Dawn Staley had a message for nonbelievers after her team advanced to the NCAA Tournament’s Final Four.

“If you don’t believe in God, something’s wrong with you, seriously,” the University of South Carolina women’s basketball coach said during an on-court interview after the game, adding that God made her team’s prayers come true.

Many who watched the moment praised Staley for once again sharing her faith on a big stage. But others questioned why she swiped at nonbelievers, noting that there are plenty of basketball fans who don’t believe in God.

Dawn Staley’s religion

Staley speaks regularly about her Christian faith, including on social media.

On Sunday alone, she tweeted about Easter, her pregame devotional centered on Jeremiah 31:3 and her team’s “prayer warriors.”

“To God be the Glory!! Thank you to all of our prayer warriors who call on the main line to help get us to another final four,” Staley wrote.

Staley also thanked God after her team won the NCAA Tournament title in 2022.

“I have to give glory to God, glory to God,” Staley said, per an ESPN video clip. “I think people don’t really understand that our path was divinely ordered. And the order was for us to be national champions on this day.”

Backlash to Dawn Staley

Staley’s comments Sunday after South Carolina beat Oregon State to advance to the Final Four sparked a few different varieties of negative feedback.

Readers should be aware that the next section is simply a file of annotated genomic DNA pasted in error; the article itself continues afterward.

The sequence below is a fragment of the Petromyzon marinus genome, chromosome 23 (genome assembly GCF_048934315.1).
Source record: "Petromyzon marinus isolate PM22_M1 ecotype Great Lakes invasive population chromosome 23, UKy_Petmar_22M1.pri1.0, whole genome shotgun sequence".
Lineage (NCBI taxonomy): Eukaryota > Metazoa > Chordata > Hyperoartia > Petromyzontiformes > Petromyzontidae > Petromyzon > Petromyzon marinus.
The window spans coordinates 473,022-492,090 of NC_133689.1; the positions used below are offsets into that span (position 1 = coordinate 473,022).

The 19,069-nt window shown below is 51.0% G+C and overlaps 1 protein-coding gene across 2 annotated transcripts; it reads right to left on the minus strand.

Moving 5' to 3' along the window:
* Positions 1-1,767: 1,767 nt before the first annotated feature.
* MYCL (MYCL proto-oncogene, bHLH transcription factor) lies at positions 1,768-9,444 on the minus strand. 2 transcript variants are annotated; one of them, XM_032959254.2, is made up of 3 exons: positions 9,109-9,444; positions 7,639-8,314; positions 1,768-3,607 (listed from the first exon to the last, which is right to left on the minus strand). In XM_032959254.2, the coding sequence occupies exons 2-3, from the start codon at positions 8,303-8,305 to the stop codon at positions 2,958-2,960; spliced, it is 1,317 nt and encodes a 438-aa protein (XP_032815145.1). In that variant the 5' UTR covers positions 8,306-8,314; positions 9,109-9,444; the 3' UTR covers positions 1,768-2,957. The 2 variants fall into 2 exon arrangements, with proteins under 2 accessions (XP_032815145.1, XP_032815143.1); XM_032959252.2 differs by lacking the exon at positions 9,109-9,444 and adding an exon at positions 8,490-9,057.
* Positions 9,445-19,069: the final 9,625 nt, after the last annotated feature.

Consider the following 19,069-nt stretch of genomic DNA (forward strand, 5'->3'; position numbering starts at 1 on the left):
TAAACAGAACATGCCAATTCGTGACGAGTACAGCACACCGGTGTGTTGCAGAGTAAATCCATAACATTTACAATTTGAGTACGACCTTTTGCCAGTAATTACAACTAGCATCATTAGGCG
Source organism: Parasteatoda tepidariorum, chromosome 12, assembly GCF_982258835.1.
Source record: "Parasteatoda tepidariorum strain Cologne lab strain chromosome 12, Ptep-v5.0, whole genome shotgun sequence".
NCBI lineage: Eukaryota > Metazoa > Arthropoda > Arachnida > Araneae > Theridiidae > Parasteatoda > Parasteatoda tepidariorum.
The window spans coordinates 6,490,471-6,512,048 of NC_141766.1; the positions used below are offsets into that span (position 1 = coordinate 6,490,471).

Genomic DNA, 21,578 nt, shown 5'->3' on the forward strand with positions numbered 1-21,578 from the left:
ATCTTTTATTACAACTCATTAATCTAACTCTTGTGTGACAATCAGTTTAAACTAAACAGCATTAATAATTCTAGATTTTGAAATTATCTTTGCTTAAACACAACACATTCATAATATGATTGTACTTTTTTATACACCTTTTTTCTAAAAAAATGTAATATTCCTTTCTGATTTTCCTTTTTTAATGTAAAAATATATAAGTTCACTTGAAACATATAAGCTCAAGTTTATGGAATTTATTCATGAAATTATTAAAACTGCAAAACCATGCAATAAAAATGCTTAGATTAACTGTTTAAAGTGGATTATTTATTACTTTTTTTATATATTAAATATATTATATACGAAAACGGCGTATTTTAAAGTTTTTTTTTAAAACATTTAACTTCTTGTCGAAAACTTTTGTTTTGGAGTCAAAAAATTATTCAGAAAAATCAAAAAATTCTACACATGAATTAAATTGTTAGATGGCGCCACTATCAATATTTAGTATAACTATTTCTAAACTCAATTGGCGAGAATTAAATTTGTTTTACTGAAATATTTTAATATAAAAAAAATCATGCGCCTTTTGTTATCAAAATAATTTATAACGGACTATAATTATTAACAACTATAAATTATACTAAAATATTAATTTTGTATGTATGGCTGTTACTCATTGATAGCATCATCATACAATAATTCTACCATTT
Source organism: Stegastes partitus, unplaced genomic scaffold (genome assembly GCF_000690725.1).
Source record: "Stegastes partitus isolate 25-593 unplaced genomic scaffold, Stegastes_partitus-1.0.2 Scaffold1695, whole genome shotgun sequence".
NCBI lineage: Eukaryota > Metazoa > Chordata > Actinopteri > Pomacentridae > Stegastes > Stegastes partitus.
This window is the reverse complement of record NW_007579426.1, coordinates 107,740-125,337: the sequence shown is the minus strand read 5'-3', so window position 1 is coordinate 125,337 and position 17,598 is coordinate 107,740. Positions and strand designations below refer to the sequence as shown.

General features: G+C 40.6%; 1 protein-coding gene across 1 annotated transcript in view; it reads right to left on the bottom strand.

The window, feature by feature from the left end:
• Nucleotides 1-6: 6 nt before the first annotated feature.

Some people took to social media to urge her to be more respectful toward the nonreligious community, while others questioned whether it’s appropriate to pray for a win.

Still others argued that Staley is abusing her position of authority at a secular institution when she promotes her faith.

“I am not anti religion and consider myself a Christian but it makes me so uncomfortable when its invoked re: winning sports games,” tweeted Lindsay Gibbs, who writes a newsletter on women’s sports.

Gibbs later clarified that she’s always uncomfortable with this phenomenon, not just when Staley does it.

In the prayer warrior tweet, Staley appeared to respond to the initial backlash over her on-court interview.

“I am not ashamed to praise (God) for what he continues to do for me and mine. If you’re a nonbeliever it wasn’t for you — wish you well with your beliefs,” she wrote.

Understanding the role of religion in sports

South Carolina’s next game

After Sunday’s win, South Carolina advanced to the Final Four of the NCAA Women’s Tournament.

The team, which is 36-0 on the season, will play North Carolina State on Friday for a spot in the final.